MARINE CORPS LOGISTICS BASE ALBANY, Ga. --
Editor’s note: This is the third article of an eight-part series on Inside Installation & Environment Division.
Marines and civilian-Marines aren’t the only ones who call Marine Corps Logistics Base Albany home. In fact, according to base officials, it is home to one species that is listed as threatened by the State of Georgia, the gopher tortoise. Habitats exist for other threatened and endangered species such as the Eastern indigo snake, alligator snapping turtle, and wood stork, but at this time none of them make MCLB their home. Al Belanger, conservation law enforcement officer, Environmental Branch, Installation and Environment Division, is also known as the game warden.
“My primary responsibilities are the law enforcement aspect of fishing, hunting and boating aboard MCLB Albany. Part of that is conducting routine compliance checks during hunting season to ensure they are in compliance with state and federal regulations,” he said. “I also go out and conduct a deer census to keep wildlife balanced and manageable here on base.”
Living in South Georgia, Belanger said most days he responds to nuisance calls for wildlife such as alligators, raccoons, possums and snakes.
“One of the residents in housing left her door open and had a possum come in and start eating her cat’s food, then took a nap under her couch. We had to go in to remove the animal and return it to the outdoors,” he said.
Recalling other nuisance calls, Belanger said he has received calls regarding the turkey vultures eating cat food and fighting with stray cats.
“We have a diverse environment here being fenced in so we have a lot of wildlife that you normally would not see out in town. Some of the wildlife who call MCLB home are turkey buzzards, turkey vultures, deer, raccoons, rattlesnakes and other non-poisonous snakes,” Belanger said. “There are also quite a few black-faced fox squirrels, which we protect just because there aren’t many of them around.”
Individuals may not think of MCLB Albany as a wildlife preservation area, but according to Belanger, federal and state laws mandate an integrated natural resource management plan.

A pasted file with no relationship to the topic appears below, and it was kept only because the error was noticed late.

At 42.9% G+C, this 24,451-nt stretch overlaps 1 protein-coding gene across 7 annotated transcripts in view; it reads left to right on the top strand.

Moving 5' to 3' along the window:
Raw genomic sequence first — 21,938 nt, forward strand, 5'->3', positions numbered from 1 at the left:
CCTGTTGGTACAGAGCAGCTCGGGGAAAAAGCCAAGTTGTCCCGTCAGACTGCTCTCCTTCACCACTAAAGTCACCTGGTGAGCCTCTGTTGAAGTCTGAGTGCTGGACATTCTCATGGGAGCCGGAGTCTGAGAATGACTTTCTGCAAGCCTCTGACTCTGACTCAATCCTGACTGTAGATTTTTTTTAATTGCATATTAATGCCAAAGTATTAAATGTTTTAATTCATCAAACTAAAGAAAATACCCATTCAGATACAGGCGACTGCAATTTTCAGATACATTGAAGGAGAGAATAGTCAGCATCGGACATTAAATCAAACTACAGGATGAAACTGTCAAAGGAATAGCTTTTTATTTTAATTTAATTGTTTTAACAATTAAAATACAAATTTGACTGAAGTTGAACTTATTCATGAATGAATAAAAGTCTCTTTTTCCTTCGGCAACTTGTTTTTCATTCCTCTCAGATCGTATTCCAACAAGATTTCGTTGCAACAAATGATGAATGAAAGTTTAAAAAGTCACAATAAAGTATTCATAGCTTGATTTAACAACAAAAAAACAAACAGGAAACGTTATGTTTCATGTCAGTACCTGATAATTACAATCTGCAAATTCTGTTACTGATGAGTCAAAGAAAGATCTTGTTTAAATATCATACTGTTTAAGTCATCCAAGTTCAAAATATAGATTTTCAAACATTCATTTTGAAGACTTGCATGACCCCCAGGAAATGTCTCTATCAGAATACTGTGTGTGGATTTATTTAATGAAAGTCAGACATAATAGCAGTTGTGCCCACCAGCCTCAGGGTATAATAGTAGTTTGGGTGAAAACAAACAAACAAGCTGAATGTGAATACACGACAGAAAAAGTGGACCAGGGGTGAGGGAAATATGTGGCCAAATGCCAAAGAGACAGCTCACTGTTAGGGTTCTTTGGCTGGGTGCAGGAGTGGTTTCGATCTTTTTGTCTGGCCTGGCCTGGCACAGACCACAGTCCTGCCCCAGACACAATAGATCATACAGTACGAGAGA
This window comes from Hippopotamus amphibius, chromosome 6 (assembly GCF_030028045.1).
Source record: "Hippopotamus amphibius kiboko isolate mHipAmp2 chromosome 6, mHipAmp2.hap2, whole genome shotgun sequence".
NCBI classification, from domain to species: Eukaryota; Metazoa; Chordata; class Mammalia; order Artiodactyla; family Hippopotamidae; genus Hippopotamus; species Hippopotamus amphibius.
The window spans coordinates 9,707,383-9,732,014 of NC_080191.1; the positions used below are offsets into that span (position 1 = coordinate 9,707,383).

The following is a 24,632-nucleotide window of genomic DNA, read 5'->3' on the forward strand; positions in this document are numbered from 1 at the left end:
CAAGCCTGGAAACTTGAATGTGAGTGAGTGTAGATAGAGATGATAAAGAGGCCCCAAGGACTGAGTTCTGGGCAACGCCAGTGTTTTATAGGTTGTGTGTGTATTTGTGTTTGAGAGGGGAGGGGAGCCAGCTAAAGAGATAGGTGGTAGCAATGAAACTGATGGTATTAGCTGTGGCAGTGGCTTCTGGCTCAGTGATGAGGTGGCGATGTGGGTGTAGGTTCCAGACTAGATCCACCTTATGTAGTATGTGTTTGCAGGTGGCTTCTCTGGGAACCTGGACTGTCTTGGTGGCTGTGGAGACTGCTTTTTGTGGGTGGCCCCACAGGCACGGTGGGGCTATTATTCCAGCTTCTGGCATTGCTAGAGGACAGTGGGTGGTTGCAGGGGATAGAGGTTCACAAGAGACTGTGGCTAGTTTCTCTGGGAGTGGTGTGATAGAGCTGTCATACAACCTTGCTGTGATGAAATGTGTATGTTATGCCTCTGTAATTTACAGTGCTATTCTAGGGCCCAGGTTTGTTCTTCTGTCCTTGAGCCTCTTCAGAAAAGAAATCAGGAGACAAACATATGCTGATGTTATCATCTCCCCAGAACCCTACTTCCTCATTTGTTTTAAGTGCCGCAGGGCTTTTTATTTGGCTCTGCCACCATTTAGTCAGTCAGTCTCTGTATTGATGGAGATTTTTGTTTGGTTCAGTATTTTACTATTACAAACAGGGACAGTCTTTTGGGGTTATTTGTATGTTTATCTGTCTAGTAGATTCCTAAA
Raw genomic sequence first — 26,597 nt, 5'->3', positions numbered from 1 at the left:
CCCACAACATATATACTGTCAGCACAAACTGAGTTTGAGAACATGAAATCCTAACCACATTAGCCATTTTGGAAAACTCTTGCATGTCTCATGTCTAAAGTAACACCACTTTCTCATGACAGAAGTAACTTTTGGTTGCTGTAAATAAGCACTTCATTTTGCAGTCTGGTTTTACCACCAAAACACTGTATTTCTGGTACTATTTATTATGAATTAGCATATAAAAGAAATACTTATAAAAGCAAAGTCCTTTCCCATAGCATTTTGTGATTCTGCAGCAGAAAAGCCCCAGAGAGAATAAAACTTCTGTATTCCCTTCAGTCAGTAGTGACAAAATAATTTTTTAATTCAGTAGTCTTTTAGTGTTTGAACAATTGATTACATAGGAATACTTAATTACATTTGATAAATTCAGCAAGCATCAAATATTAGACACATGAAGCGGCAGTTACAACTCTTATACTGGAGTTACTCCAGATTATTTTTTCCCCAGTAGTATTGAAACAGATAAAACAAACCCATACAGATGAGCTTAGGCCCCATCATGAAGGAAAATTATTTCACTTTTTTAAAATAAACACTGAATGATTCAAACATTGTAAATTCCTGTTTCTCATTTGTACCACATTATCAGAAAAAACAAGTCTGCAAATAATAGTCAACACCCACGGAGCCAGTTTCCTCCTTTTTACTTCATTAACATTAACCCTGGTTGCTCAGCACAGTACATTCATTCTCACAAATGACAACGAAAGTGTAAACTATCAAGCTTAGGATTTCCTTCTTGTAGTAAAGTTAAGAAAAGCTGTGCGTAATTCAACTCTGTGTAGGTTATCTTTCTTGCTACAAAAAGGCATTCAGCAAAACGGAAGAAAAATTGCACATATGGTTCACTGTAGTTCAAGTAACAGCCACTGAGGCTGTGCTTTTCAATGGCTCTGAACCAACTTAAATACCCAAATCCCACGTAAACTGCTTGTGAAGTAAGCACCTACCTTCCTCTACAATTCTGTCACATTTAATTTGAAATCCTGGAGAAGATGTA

“It is a comprehensive program that regulates wildlife and land management programs aboard the base. We have approximately 3,500 acres here on base that include three managed fishing ponds and recreational hunting areas for deer and small game, which are open to active duty service members, their dependents and other personnel with base access,” the game warden said.
Belanger said he has a lot of interaction with the state wildlife biologists because they come down from Atlanta to conduct surveys on threatened or endangered species. Area schools and scouts regularly visit the base for the one-half mile trip down the boardwalk to look at the swamp and indigenous wildlife that call this 90-acre peat bog sightseeing area home.
“The base is a safe haven because not everyone has access to the installation. Our wildlife management program preserves what we have and helps us to plan for future growth,” he said. “We also have a lot of school groups that visit to explore our wildlife area and nature trail for educational and recreational purposes.
Belanger said he manages two nature trails, one at the Indian Lake Wildlife Refuge and the other on the west end of Building 3500. The nature trail offers students and other visitors the opportunity to see a variety of animals like alligators, hens, coots and other wildlife.
“We take students and other visitors out and explain what each of the animals are, what they are here for and how they are important to our ecosystem. We have probably one of the largest turkey vulture roosts in the area. Most people think they’re just buzzards, but I call them mother nature’s garbage disposal,” he said. “They will eat just about anything and everything, so they are really good to have around and they are a federally protected species.”
Brian Wallace, branch head, Environment Division, I&E, said the base presents an excellent opportunity for residents and employees to observe our wildlife in their natural habitats if they take the time to visit Indian Lake Wildlife Refuge or go hiking through the woods.
“It is the responsibility of the game warden to protect our wildlife and ensure they have a safe place to live and it is a responsibility Belanger takes pride in and does an excellent job of,” he said.